Again, mindfulness work is of great benefit at home and in school settings alike. Several excellent resources for parents and educators are mentioned in the book, and I think adults will find the material useful if not illuminating. So many parents with whom I spoke shared that as they addressed their child’s bullying experience, they also unpacked their own painful personal stories of bullying, sometimes decades after the fact. Bullying really is a lifetime issue, not something found only in our schools or homeschool coops.

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Pamela Price is a writer and parent educator based in San Antonio, Texas. A former university educator, she is currently a GHF: Gifted Homeschoolers Forum board member.

 

You can find Pamela and her new book here:

Gifted Bullied, Resilient: A Brief Guide for Smart Families–GHF Book Page

Pamela Price’s Amazon Author Page

Blog: Red, White & Grew

Twitter: @redwhiteandgrew 

Facebook: Facebook.com/RedWhiteandGrew

Pinterest: PamelaOPrice

3 Comments on “Gifted, Bullied, Resilient: My Interview with Author, Pamela Price

  1. Pingback: “Gifted, Bullied, Resilient”: Blog Reviews, Thus Far | Red, White & Grew™ with Pamela Price

  2. As someone who fought violent bullies, won and gained confidence and resilience thereby as a child, I hope she punished bullies and let her students know self-defense is okay when (not if) bullies get violent. (Children, even gifted ones, are horribly uncivilized and to “use your words” with a bully too often means getting beaten.) To forbid self-defense enforces victims’ helplessness and lets bullies (who don’t care) run riot… why many kids in such circumstances kill themselves (e.g., after humiliating social media comments they could delete or not participate in by accessing) today.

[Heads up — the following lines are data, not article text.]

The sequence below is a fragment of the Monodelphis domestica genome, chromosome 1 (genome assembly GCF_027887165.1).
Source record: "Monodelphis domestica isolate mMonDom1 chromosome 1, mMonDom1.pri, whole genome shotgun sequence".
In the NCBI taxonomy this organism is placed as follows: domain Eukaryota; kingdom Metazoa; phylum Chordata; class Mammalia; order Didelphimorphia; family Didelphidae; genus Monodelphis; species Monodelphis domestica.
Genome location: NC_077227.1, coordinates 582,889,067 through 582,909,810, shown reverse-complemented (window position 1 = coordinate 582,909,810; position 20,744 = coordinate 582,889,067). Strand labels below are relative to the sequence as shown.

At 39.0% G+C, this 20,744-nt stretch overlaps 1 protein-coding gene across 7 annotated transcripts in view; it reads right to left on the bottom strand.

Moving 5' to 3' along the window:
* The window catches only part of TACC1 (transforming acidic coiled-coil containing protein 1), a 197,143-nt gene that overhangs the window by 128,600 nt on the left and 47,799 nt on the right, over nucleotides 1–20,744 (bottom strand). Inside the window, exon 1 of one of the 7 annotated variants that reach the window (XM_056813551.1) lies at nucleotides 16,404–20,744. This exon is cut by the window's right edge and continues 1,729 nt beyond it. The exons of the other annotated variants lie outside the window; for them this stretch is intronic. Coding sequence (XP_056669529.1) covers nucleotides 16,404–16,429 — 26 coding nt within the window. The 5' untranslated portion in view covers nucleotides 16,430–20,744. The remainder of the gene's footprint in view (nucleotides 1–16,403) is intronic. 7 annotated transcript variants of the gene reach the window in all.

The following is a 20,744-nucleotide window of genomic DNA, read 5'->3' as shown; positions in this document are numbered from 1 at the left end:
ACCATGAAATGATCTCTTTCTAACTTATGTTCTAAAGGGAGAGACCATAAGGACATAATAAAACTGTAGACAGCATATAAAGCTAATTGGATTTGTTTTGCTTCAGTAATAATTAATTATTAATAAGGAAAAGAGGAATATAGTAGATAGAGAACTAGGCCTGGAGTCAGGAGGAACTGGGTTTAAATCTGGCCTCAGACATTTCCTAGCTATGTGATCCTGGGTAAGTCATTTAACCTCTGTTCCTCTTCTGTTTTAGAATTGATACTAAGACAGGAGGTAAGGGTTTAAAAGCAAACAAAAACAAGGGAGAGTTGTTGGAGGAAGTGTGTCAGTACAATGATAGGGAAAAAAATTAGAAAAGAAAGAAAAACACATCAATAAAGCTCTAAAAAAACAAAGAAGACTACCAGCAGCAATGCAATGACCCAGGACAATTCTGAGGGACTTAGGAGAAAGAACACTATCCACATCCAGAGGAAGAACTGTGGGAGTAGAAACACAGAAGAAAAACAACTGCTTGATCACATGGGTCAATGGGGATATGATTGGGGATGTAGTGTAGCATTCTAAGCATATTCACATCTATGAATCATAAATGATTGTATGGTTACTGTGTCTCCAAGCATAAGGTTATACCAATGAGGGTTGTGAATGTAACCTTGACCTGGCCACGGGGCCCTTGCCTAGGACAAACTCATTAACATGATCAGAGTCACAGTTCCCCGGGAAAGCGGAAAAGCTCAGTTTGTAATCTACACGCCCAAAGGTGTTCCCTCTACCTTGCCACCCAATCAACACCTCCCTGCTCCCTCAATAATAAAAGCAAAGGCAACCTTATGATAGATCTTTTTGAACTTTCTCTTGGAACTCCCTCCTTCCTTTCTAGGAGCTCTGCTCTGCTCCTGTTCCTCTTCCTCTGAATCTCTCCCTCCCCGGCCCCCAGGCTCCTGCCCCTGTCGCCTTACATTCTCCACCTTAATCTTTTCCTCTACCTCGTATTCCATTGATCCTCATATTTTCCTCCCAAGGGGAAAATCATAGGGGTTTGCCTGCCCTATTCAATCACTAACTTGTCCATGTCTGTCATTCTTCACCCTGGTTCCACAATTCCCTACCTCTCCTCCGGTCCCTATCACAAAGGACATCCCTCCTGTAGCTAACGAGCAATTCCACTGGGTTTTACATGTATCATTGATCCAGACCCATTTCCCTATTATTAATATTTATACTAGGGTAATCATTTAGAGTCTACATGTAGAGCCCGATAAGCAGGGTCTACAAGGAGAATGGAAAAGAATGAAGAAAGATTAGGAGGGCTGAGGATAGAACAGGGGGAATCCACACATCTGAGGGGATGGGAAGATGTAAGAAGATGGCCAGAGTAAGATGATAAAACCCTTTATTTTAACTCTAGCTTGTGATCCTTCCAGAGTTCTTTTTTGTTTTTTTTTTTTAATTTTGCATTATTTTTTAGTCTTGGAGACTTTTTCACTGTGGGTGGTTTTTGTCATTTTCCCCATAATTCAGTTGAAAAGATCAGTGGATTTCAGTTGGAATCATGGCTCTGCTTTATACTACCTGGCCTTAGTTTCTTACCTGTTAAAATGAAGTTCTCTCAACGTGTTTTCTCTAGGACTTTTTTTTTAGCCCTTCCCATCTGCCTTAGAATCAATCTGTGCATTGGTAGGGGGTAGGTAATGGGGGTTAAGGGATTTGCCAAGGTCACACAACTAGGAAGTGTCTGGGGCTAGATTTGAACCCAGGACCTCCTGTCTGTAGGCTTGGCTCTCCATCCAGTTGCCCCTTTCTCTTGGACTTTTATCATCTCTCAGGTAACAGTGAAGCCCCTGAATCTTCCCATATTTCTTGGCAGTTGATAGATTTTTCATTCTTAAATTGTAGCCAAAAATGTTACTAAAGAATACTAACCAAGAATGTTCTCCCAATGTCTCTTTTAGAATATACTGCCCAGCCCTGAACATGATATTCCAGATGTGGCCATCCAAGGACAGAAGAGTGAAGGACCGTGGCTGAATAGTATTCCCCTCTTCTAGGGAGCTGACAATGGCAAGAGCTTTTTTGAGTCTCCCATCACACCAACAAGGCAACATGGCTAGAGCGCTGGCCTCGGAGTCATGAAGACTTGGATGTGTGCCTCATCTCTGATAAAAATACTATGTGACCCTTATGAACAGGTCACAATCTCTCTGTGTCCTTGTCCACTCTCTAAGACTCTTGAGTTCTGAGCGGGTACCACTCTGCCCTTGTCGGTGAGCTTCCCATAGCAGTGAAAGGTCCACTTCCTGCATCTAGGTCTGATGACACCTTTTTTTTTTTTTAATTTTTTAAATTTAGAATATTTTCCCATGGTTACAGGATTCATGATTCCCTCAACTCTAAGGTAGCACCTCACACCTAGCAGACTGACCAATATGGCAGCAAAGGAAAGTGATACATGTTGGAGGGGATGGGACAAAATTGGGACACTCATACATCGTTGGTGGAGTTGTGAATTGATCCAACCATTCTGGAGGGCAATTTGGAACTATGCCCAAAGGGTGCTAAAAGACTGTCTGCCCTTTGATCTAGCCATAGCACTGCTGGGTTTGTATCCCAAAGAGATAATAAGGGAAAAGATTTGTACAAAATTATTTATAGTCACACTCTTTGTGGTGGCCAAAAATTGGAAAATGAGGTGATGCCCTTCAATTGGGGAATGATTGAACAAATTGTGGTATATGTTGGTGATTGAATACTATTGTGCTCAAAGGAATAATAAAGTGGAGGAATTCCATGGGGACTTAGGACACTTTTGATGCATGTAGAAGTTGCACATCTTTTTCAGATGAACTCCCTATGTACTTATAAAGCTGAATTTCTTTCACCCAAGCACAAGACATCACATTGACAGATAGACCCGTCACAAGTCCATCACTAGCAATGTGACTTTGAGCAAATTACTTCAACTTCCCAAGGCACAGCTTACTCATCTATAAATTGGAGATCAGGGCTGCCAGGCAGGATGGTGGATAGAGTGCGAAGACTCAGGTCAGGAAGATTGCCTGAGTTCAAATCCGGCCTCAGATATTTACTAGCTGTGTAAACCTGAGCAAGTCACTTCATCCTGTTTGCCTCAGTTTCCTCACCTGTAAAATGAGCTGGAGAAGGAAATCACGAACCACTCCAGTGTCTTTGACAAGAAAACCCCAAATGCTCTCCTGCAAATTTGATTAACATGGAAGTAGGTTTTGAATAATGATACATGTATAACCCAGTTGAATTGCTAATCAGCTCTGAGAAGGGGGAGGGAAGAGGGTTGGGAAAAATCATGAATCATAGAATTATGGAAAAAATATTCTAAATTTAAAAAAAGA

• You bring up some good points!

      Handling bullying is such a balancing act. As a parent, I’ve often gone back and forth on the approach I’ve coached my kids to use. Ironically, one of my sons mentioned in his mid-20’s that I should have allowed him to beat up his bullies because it would have given him more confidence to stand up for himself, and that coming from the son who had been the least bullied, and the most docile. I really took what he said into consideration. Maybe it all depends on the bullying situation–what the bully is doing, how your child is affected, etc.

      And though “using your words” is often the go-to advice parents give, one of my sons went to a school who had a rule for the victims, too: “Do not respond to the bully or try to stand up for yourself. This will escalate the bullying.” I found this to be the most oppressing advice, but it was meant to serve the school, not the victim. If the victim did respond to the bully, he was held equally responsible for the incident. We changed schools soon after because like you said, “To forbid self-defense enforces victims’ helplessness and lets bullies (who don’t care) run riot… why many kids in such circumstances kill themselves.”

      Did you see all of the posts on Bullying from the Gifted Homeschoolers Forum Blog Hop ? I learned so much that I didn’t know before.